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Welcome to my blog on the building and sailing of a Goat Island Skiff (GIS). Join us on the Michael Storer Wooden Boat Plans forum or on Facebook, where the community of Storer Boat builders, owners, and admirers share their ideas, experiences, and watery hi-jinx.

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Saturday, July 27, 2013

Chivita in the Long Island Sound

In today's episode, we find the skiff Chivita on the Long Island Sound.  The purpose of the visit was manifold: practice sailing with a new crew mate, Patrick, who will be crew on an upcoming outing in tricky waters; practice sailing in tricky waters with waves and traffic; practice coordinating with Cap'n Rick and his sloop Flor D'Luna for a future photo shoot in tricky waters; take advantage of the fact that my brother is a member of a boat club on the Long Island Sound; get out there on the water and get my money's worth out of this boat!

Chivita @ HHC; Club staff and members approve and are happy to have her visit

The public ramp adjacent to HHC; attendant there is is cranky old geezer and I almost lose my temper upon him

Showing Patrick the ropes, literally; Pat admires my foil because it's so awesome (Thanks MIK!)
Ready to roll.  (...with the the seas that is)

Low tide; ll that grass will get submerged.

We whisper away in the slightest hint of a breeze

Shhh... still whispering

Letting out a victory yell to celebrate our forward progress in what seems to be zero wind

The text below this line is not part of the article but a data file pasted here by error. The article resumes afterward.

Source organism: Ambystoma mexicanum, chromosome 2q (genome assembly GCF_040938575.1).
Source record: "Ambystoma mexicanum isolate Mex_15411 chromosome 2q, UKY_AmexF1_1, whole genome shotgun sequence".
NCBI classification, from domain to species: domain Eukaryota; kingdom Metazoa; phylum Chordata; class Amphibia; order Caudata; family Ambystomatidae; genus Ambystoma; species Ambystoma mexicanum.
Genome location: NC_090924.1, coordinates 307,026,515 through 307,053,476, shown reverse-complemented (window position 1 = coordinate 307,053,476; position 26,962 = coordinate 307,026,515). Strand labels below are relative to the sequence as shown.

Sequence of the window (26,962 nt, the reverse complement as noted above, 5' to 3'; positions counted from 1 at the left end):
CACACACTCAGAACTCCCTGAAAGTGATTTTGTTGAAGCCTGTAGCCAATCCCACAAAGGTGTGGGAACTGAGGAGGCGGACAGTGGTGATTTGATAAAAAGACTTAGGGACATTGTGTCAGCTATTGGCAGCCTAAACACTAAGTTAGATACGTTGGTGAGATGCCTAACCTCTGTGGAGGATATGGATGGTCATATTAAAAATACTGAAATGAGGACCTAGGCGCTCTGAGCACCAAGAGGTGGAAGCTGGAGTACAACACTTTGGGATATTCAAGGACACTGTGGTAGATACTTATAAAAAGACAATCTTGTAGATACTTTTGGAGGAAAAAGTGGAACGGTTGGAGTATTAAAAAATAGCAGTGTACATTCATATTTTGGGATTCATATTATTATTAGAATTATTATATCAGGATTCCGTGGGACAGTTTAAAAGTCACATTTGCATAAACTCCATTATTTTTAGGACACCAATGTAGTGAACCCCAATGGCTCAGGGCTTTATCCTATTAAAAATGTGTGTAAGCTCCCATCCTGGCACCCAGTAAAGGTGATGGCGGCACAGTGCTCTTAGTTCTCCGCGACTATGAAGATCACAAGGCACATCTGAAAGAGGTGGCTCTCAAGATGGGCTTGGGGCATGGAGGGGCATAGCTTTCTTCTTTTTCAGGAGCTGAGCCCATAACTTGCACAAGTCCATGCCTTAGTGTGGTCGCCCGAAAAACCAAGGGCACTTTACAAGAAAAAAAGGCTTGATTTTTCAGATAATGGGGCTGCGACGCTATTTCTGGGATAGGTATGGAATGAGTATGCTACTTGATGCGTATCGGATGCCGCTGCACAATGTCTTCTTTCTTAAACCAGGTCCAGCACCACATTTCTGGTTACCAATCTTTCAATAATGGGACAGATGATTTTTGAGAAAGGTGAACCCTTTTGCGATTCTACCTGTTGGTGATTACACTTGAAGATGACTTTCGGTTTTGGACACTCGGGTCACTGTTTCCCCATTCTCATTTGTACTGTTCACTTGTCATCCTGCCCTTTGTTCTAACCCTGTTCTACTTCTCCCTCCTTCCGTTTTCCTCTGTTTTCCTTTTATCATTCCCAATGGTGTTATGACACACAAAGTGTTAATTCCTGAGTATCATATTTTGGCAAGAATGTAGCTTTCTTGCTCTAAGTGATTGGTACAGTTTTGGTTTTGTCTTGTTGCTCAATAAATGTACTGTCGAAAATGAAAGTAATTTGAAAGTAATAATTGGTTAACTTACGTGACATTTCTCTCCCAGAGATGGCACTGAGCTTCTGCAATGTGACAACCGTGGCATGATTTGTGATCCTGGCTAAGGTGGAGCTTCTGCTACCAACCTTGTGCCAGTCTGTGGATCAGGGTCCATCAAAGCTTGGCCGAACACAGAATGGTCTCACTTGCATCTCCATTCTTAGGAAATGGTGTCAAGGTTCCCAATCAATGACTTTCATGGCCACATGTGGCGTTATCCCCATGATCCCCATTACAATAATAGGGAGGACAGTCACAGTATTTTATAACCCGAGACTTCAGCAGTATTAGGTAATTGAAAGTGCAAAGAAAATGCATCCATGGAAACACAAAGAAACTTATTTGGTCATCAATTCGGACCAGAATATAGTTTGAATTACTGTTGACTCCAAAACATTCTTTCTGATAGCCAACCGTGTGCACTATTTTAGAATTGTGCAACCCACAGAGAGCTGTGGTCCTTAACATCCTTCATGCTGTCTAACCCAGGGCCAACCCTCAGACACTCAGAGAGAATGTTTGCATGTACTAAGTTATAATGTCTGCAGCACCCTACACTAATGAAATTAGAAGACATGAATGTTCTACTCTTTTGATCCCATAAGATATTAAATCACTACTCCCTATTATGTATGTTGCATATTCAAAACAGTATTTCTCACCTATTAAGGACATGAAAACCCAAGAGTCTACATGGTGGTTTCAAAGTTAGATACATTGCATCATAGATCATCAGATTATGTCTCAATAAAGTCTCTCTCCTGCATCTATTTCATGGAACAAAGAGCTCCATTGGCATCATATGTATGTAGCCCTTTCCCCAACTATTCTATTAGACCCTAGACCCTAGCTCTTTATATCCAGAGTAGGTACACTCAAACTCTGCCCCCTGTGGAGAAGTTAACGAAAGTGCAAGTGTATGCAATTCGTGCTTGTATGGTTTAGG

Patrick describes the view

Later we link up with Flor D'Luna to secure an additional PFD and to generally look badass in front of her assembled crew.  Beers are offered and declined; this is serious business!
Approaching through the mooring field
We whisper away from Flor

Shhh... still whispering;  Flor will soon fire up her diesel power and cheat her way past us

Making our way in the harbor

Happy crew

The wind was too light in Hempstead Harbor to achieve our goal of practicing in challenging conditions.  So we turned downwind and emerged into The Sound.  the southerly wind meant we could reach back and forth across the harbor's mouth and not wander too far from our origin.  Beating back home is never my ideal arrangement and I wanted to make sure the return trip was not five times as long as the trip out.

The following sequence comes from the deck of the sloop Flor D'Luna, presumably on a port tack too.  Apparently, we are making significantly more speed than the sloop in the background flying a spinnaker, although to her credit that sloop might be on a different point of sail, more off the wind than us.  Still, it looks like we're screaming even though neither of us crew was hiking.  Frankly, I was kicked back sitting on the sole relaxed.

Eventually, we made radio contact with Flor D'Luna and arranged to link up for some sandwiches and fresh water.  No beer, still, thank you.  As we closed the distance, we suddenly caught a nice puff and decided to play it out across the water instead of letting it go to waste.  Eventually we came about and made the link up after all.  Yes, we declared our intention to board.  No, there was no armed conflict.

Prepare to be boarded!

Flor D'Luna waits patiently

Here comes the puff

Woo Hoo! Let's sail instead!

Prepare again to be boarded

Cap'n Rick provides assistance; some boarding, huh...

Cruiser life is different than dinghy life

 All in all, the day was a grand success.  Once we parted company with the floating party, we beat upwind with little drama.  Winds were on the order of 10 kts and we tacked far less than I would have expected.  I've entered that harbor under sail on both a Beneteau 331 and on a J24.  I was fully expecting that more tacks would be required.  All credit goes to Michael Storer and his performance-minded design.